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Comment: Re:Nonsense. (Score 1) 650

Microsoft should be under no further obligation to its customers with respect to Windows XP.

For free? I agree they should have no open ended support obligation. That does not mean however that their customers should be forced to spend money on software that does nothing new that they need.

However, if individual customers are willing to _pay_ a subscription for further support from Microsoft, they should be allowed to do so.

Microsoft has taken that option off the table. So exactly what do you propose as an alternative that doesn't involve paying hundreds to thousands of dollars to buy new computers and software that many of us do not actually need?

The UK Govt is among one of their customers who is going to pay Microsoft for further Windows XP support.

For people who are not willing to pay, Windows XP will continue to work as it currently does. Third party vendors are likely to continue to provide antivirus updates or perhaps even binary-patching the existing code to continue to operate - that is the model with OS/2 continues to exist today even though the product hasn't been supported by IBM since 1998.

Comment: Microsoft has gone above and beyond... (Score 1) 650

No other publicly available product has ever had such a long support duration as Windows XP has had.

Microsoft should be under no further obligation to its customers with respect to Windows XP.

However, if individual customers are willing to _pay_ a subscription for further support from Microsoft, they should be allowed to do so.

Comment: Leverage existing users.. (Score 2) 125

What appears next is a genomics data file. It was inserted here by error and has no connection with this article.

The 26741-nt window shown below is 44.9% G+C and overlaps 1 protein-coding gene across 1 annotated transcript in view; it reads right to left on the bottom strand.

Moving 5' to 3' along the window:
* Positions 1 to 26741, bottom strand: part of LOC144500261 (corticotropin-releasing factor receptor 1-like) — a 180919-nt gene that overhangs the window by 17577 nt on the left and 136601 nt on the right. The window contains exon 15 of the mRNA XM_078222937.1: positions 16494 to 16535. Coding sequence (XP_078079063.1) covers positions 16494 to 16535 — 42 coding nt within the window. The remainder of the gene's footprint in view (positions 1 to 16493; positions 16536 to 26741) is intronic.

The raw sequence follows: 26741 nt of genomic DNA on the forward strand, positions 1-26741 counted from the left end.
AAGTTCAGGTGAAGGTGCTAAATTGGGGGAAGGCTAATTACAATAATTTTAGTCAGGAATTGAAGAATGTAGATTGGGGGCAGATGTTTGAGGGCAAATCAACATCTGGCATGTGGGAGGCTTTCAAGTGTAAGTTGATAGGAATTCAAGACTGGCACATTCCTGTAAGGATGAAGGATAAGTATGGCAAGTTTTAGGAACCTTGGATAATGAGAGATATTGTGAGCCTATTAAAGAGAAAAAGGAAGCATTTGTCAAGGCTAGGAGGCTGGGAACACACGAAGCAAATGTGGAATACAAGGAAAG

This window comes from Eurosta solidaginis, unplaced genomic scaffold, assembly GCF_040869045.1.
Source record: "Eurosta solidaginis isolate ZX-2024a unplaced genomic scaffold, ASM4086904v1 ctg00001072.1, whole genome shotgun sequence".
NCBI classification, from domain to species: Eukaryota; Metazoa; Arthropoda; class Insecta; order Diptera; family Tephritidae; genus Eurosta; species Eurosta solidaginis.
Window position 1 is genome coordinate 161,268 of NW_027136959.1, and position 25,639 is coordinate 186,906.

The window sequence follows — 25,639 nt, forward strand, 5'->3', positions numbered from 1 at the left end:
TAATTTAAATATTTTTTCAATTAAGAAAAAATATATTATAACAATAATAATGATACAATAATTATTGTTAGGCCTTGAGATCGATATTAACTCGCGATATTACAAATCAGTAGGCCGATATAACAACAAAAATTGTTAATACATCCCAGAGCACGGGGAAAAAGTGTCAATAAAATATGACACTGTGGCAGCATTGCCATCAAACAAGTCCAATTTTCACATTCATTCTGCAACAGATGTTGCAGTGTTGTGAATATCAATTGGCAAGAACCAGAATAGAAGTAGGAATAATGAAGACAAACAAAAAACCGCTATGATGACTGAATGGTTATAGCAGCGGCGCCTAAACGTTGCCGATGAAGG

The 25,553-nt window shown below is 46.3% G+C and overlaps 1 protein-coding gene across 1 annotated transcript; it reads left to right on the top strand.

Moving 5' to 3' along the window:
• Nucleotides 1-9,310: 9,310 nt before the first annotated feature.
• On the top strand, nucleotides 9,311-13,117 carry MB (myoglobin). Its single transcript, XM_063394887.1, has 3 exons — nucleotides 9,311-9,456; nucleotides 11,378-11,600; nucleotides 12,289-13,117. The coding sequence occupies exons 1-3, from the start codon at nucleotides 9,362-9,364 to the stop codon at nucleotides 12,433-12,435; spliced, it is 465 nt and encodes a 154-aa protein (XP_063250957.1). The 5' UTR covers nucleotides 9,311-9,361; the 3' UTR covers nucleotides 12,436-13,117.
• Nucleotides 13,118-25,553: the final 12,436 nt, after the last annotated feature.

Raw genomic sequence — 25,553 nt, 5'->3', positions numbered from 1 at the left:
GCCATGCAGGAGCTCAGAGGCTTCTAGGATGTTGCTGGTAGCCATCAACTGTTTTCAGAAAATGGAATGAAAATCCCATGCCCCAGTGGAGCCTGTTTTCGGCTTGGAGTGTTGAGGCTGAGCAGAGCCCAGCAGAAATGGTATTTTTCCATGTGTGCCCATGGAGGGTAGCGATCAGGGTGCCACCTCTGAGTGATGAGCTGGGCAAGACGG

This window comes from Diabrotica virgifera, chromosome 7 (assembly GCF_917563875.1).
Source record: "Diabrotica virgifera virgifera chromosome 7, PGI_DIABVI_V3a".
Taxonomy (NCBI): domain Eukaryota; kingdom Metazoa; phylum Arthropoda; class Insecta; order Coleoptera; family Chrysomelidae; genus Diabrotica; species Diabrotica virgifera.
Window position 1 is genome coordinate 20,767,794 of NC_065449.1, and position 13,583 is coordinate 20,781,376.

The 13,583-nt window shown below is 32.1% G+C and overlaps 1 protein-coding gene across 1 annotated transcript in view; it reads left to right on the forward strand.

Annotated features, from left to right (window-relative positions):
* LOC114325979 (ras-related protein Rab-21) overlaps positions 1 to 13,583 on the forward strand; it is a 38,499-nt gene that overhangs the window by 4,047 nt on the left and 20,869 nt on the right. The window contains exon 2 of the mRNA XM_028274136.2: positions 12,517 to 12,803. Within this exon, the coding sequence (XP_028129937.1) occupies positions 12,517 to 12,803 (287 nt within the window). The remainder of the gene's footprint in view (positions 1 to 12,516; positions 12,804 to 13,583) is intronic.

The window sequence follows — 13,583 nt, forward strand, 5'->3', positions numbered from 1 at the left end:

by Antony T Curtis (#46480113) Attached to: Microsoft Dumping License Fees For Windows Phone?

If Microsoft is really playing serious to make people switch to Windows Phone, they will have to somehow make syncing contacts, emails and calendars between Windows PC and Apple/Android not work as well as with Windows Phone.

It would likely open themselves up to anti-trust suits but they already know how to handle that.

Comment: Re:Low hanging fruit... (Score 1) 104

by Antony T Curtis (#46433357) Attached to: BPAS Appeals £200,000 Fine Over Hacked Website

That's not how ICO fines work.

The way they work is this: If you suffer a data breach that the ICO hears off, they'll investigate.

Once the investigation is complete, they'll do a few things:

  1. Write a beautifully-worded press release explaining exactly what you did wrong and put it on the news wires.

  2. Write an equally beautifully-worded report explaining what you did wrong in explicit detail.

  3. Issue a thumping great fine.

It's important to note that they don't have to take an organisation to court to raise this fine. It's the other way around - if your organisation gets fined, it's down to you to raise an appeal.

Parent posting needs to be modded up.

Comment: Re: Warranty Shouldn't Matter (Score 2) 359

by Antony T Curtis (#45999943) Attached to: GPUs Dropping Dead In 2011 MacBook Pro Models